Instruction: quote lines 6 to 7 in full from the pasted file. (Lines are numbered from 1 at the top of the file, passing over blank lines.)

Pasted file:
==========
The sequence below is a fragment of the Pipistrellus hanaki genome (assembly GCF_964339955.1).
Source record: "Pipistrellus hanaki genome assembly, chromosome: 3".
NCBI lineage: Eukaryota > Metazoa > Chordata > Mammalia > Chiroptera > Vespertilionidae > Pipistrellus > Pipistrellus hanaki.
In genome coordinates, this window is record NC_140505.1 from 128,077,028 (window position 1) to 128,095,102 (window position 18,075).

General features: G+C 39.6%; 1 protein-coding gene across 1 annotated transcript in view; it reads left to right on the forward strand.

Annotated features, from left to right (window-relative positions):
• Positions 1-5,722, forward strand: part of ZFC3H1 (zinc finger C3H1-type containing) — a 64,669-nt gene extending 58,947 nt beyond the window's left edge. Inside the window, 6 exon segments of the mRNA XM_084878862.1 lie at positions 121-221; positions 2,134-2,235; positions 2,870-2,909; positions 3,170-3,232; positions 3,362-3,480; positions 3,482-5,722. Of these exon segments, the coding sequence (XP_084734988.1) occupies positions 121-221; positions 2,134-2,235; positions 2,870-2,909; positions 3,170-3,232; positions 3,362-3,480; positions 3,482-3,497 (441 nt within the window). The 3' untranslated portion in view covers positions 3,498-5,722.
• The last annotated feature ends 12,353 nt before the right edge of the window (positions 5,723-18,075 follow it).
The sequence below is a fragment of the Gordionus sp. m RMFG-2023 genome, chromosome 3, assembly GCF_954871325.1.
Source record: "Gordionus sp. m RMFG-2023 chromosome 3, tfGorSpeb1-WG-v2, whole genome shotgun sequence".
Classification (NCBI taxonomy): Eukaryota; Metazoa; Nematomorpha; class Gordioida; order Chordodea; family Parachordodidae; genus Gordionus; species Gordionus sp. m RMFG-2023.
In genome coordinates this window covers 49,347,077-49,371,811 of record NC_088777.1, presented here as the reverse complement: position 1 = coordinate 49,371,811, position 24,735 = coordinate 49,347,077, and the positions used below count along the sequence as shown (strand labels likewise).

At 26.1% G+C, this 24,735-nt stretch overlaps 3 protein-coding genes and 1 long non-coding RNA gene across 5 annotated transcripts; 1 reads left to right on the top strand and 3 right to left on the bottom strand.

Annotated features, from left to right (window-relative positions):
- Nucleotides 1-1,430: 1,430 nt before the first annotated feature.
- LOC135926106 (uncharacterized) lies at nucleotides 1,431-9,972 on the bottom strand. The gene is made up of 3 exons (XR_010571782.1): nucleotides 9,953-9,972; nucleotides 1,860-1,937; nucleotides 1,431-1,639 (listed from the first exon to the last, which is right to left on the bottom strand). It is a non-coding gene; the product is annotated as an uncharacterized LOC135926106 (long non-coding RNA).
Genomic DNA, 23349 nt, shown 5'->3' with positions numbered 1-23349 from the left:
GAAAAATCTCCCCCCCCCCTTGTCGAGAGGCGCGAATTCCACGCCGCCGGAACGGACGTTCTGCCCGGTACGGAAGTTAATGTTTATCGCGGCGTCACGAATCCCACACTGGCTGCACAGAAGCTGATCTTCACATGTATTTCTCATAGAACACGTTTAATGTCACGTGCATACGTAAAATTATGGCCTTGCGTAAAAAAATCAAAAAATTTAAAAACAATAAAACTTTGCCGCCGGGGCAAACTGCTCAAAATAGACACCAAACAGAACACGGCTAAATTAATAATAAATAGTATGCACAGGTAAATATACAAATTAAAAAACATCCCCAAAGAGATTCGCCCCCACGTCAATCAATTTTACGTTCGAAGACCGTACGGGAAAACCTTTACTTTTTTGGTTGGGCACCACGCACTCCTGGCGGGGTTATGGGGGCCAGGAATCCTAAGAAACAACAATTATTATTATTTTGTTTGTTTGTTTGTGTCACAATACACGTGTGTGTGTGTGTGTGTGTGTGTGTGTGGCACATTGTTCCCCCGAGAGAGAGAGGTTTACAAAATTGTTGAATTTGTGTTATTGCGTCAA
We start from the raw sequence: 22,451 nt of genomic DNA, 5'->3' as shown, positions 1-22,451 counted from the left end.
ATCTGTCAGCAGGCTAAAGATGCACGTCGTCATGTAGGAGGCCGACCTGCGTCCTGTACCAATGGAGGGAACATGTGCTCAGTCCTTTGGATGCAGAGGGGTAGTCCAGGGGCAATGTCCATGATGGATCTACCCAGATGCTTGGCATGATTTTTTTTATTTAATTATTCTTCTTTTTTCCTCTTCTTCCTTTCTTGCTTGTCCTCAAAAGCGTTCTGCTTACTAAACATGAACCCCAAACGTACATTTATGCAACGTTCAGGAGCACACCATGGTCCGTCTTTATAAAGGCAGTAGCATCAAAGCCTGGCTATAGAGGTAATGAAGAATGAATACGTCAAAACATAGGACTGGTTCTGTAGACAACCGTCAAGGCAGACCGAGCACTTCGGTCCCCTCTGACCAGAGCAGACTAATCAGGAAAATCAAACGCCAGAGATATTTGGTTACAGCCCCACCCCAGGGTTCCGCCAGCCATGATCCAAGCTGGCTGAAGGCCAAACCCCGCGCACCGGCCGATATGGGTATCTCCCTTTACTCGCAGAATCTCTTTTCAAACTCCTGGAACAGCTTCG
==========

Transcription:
Annotated features, from left to right (window-relative positions):
• Positions 1-5,722, forward strand: part of ZFC3H1 (zinc finger C3H1-type containing) — a 64,669-nt gene extending 58,947 nt beyond the window's left edge. Inside the window, 6 exon segments of the mRNA XM_084878862.1 lie at positions 121-221; positions 2,134-2,235; positions 2,870-2,909; positions 3,170-3,232; positions 3,362-3,480; positions 3,482-5,722. Of these exon segments, the coding sequence (XP_084734988.1) occupies positions 121-221; positions 2,134-2,235; positions 2,870-2,909; positions 3,170-3,232; positions 3,362-3,480; positions 3,482-3,497 (441 nt within the window). The 3' untranslated portion in view covers positions 3,498-5,722.